In the Weddell Sea, the seasonal production cycle is strongly determined by ice formation in the fall and ice melting in the spring and summer. Upwellings and cold water currents flowing around Antarctica release nutrients that cause plankton blooms.

Marine species in this LME have unique ecological and biological characteristics. The base of the marine food chain is supported by about 100 species of phytoplankton. Some 200 Antarctic finfish species are found south of the Antarctic Convergence, 25% of which are unique to the area. The species of zooplankton, fish, squid, benthic organisms, seals, whales, and birds found at this latitude have sophisticated mechanisms for survival under very cold conditions. Low metabolic rates help them maintain a higher rate of protein synthesis.

The food chain is very short and based almost entirely on krill (Euphausia superba), a small shrimp-like crustacean and a key species crucial to the sustainability and production of all other fisheries. Baleen whales, seals, penguins, squid, fish and seabirds all feed on krill. The region is an international science laboratory where scientists study weather and climate, oceanography, geology and glaciology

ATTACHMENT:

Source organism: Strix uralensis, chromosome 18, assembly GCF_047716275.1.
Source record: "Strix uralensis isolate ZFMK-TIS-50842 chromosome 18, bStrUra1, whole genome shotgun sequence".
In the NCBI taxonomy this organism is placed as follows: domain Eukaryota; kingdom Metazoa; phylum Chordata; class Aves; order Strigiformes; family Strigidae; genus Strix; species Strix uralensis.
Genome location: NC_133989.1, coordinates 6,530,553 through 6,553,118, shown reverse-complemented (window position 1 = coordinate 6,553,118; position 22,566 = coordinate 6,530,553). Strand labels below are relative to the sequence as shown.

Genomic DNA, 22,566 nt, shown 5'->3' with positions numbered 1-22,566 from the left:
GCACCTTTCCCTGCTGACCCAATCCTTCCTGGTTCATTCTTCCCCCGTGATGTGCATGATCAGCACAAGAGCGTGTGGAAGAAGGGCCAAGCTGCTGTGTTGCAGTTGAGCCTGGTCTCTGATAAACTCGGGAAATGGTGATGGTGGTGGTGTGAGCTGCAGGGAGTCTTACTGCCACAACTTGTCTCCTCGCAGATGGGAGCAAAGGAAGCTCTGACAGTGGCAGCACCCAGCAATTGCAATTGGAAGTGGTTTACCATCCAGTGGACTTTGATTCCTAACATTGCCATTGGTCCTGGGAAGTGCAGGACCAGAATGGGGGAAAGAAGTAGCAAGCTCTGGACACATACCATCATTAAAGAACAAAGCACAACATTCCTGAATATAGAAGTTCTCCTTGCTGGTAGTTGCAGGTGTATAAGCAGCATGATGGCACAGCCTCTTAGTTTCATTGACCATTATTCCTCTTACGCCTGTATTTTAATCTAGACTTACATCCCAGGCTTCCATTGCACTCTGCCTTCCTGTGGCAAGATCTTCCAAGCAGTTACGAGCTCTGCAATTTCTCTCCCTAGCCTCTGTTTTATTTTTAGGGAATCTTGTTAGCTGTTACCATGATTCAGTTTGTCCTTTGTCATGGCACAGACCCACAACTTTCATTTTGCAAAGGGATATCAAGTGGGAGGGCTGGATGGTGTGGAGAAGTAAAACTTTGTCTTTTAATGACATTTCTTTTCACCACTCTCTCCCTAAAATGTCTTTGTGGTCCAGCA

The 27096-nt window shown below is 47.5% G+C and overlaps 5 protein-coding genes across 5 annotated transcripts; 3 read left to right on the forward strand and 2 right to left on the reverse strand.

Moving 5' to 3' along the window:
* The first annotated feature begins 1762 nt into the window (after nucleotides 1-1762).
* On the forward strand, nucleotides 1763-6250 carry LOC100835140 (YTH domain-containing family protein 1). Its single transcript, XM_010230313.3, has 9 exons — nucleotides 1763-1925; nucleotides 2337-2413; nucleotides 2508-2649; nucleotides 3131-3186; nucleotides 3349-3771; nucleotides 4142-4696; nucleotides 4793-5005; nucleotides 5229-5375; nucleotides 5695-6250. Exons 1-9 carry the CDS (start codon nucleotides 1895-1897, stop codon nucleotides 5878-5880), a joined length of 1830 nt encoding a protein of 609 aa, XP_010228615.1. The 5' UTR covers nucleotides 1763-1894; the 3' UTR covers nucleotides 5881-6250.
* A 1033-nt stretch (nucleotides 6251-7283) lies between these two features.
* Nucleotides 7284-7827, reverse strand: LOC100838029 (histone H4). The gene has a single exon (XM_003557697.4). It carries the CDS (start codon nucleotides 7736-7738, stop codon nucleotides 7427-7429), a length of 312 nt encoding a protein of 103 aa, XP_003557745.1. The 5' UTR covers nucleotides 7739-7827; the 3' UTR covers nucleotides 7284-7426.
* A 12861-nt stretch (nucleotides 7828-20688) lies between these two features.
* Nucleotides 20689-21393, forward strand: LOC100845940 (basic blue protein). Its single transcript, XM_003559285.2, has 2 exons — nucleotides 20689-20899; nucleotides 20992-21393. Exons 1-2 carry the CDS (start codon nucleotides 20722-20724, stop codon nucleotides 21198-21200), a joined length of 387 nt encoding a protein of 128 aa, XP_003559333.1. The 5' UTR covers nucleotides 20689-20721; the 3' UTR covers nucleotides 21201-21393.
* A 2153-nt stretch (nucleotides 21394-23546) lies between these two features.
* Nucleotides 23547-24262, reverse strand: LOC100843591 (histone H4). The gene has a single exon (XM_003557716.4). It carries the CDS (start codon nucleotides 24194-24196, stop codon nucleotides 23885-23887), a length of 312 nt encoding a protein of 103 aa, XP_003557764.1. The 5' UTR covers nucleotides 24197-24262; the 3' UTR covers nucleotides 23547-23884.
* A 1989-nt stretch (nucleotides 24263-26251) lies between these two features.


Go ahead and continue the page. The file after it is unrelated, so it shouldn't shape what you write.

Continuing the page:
Terrestrial Margin Ecosystem

See main article: Maudlandia Antarctic desert

The greatest part of the terrestrial margin of the Weddell Sea consists of the arid Maudlandia Antarctic desert. This cold desert, found at the south and east sides of the Waddell is devoid of vascular plants.

In this ecoregion the larger expanses of ice-free land are found inland, rather than near the coast. It is within the McMurdo Dry Valleys that the most outstanding examples of life adapted to the extreme climate occur. In this landscape that was once assumed to be completely barren, microbiologists in the 1970s discovered communities of microscopic algae, fungi, and bacteria living protected inside rocks. These organisms live in minute gaps between grains of sandstone, close to the surface of the semi-translucent rock where they can receive some sunlight and moisture, and also receive nourishment from the minerals in the stone. These organisms are known as cryptoendolithic microorganisms. Other such algal species as Hemichloris antarctica, are specially adapted to repeated freezing and re-thawing. Recently discovered by divers, the bottom of some lakes support a microbial mat made up of many species of blue-green algae, similar to those thought to be the earliest life-forms and the original sources of oxygen on the planet.

The unlikely top predator within the Dry Valleys is a bacteria-eating nematode that can survive multiple years of being freeze-dried—entering a state called anhydrobiosis. Certain lichen species, for example, Buellia frigida, might grow as little as 1 centimeter in 1000 years. The area's harsh conditions and the organisms that have adapted to them are often considered to be an approximation of life that may exist on Mars.